Natalia Toledo is the author of the book Guendaguti Ñee Sisi: La Muerte pies ligeros, which tells the story of how death came to Earth, inspired by the images of the great Oaxaca artist Francisco Toledo, the author’s father, and presentes in a Zapoteco/Spanish bilingual edition. Toledo will share a reading of this tale with the public and talk about it with Imanol Martínez.
Dolores Reyes is a writer and educator from Buenos Aires, Argentina. Her first book, Cometierra, tells the story of Cometierra, a girl with a special gift, but also one that is hard to live with. When she was small, she ate some earth and had her first vision. In it, she saw her father killing her mother. This book shows the power of literature as a means of expressing difficult situations, whether they are real or imagined. At this workshop, Dolores Reyes will share her experience as a writer in an activity that will teach those attending some tools to bring their ideas into being, making them into stories.
Cristina Fortuny (Venezuela) is an economist, writer, conference speaker and adopted Queretaran, and she has dedicated her life to closing the generation gap, promoting links between parents and children as the best protection against the challenges faced by children as they grow up surrounded by screens. Her book Crecer entre pantallas (2022) is about the uses and misuses that young people make of technology, and how parents can deal with this; it is about interacting with these devices, managing mental health, and realizing the potential that these technologies have when used well. In conversation with Imanol Martínez.
At this event, two journalists give us a view of Ecatepec, in Mexico State, which has many of the characteristics, problems and dreams of contemporary Mexican society. Lydiette Carrión, a Mexican journalist and author, writes on the topic of violence against women in her native country. She is the author of the book La fosa de agua, an investigation that documents cases of femicide in the municipalities of Tecámac and Ecatepec in Mexico State. Emiliano Ruiz Parra (Mexico City, 1982) studied Hispanic Language and Literatures and has been a reporter for Reforma and a contributor to Gatopardo magazine. His most recent publication, Golondrinas: Un barrio marginal del tamaño del mundo (Debate, 2022), is his fourth book of literary non-fiction. Since 2020 he has been a member of the Investigative Reporting Unit and works with the Corriente Alterna site, an initiative run by UNAM’s Department of Cultural Dissemination. These two writers will talk to Felipe Rosete about the problems that beset the city of Ecatepec.
In this conversation with Karla Iberia Sánchez, Alma Delia Murillo (Mexico), Reforma newspaper columnist and author of several novels and books of short stories, presents La cabeza de mi padre, which tells the story of a forty-year old woman who, brought up among seven siblings and a working mother, sets out to look for her father. The plot of this writer’s most recent book is both a present journey and a set of reflections on the past.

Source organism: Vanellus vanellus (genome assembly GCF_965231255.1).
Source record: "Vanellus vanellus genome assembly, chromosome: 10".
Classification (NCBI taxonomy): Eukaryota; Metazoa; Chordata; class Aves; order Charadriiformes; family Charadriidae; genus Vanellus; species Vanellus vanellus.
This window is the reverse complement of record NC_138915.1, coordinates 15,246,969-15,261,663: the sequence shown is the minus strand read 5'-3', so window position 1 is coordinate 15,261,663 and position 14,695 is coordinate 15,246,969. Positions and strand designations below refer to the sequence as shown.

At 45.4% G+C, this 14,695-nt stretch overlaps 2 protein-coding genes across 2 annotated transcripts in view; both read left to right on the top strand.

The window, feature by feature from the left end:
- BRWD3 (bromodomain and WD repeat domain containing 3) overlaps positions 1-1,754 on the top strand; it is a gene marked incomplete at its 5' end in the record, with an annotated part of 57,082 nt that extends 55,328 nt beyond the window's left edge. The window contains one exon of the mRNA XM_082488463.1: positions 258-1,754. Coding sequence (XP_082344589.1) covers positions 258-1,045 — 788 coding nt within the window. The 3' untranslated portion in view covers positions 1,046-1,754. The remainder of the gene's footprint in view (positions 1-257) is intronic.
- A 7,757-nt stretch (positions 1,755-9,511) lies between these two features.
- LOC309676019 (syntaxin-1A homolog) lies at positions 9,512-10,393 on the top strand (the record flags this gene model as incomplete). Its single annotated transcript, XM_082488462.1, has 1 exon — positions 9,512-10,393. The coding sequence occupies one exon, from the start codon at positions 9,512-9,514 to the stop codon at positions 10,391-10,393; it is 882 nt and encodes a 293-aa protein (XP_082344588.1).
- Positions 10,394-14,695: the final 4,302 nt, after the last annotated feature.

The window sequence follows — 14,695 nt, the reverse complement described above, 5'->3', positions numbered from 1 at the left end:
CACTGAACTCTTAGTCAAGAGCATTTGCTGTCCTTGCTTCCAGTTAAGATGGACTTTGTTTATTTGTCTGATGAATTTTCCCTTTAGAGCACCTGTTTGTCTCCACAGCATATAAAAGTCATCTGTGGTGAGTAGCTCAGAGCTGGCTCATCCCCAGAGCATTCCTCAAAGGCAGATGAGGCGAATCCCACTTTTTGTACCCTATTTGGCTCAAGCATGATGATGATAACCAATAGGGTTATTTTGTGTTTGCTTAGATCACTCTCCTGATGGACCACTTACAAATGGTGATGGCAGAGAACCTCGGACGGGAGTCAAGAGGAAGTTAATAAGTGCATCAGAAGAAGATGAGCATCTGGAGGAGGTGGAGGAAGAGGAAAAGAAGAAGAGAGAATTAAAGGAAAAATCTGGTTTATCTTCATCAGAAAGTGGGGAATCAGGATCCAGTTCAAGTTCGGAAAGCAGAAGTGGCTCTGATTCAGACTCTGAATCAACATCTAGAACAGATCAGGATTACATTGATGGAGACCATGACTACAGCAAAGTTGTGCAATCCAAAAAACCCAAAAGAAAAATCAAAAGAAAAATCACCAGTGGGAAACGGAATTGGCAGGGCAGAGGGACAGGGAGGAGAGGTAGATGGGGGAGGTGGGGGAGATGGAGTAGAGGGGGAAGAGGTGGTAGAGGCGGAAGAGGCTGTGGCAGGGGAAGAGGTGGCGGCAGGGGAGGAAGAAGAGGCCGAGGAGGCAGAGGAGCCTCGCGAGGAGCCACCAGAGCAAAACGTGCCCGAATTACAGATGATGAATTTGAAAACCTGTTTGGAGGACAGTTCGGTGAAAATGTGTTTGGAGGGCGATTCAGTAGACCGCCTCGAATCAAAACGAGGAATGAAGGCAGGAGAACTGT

Dahlia de la Cerda (Mexico) is a fiction writer, activist and philosopher, distinguished with various awards for literature and creative pursuits. She is the co-founder of the Morras Help Morras organization, a feminist collective that works from and for the periphery, and author of Perras de reserva (2022), a powerful collection of stories in which the writer reveals some of the most unjust aspects of the patriarchy. The goal of this workshop is for its attendees to obtain basic tools to write their first narrative texts.
Adriana Grimaldo thinks that perhaps humanity's best invention has been words. With them, we not only connect with the world, but we can share our interior world with others. Adriana loves and admires words: she speaks with them, learns them, listens to them, reads them and writes them. At this activity, children and teenagers will discover the importance of creating, taking care of and sharing words and ideas to build better life stories.
Ages 6 and over
Elisa Guerra is a teacher, writer and friend to both children and trees. In 2015 she was named Best Educator in Latin America and the Caribbean by the Inter-American Development Bank, and has been shortlisted for the Global Teacher Prize twice. At this event she will talk about her latest book, Las voces de los árboles, in which she takes us to a parallel world where trees of different species and from different places around the world tell us their stories and lead us to reflect on the damage we are doing to the planet.
Cuadernos Hispanoamericanos aims to promote knowledge and exchange among writers of different generations and nationalities, united by a single language and a literary tradition enriched by authors of diverse origins. The project consists of having an established author select a younger one on the other side of the Atlantic for conversations. On this occasion we present a conversation between Rosa Montero and Clyo Mendoza, moderated by Irma Gallo.
With the support of AECID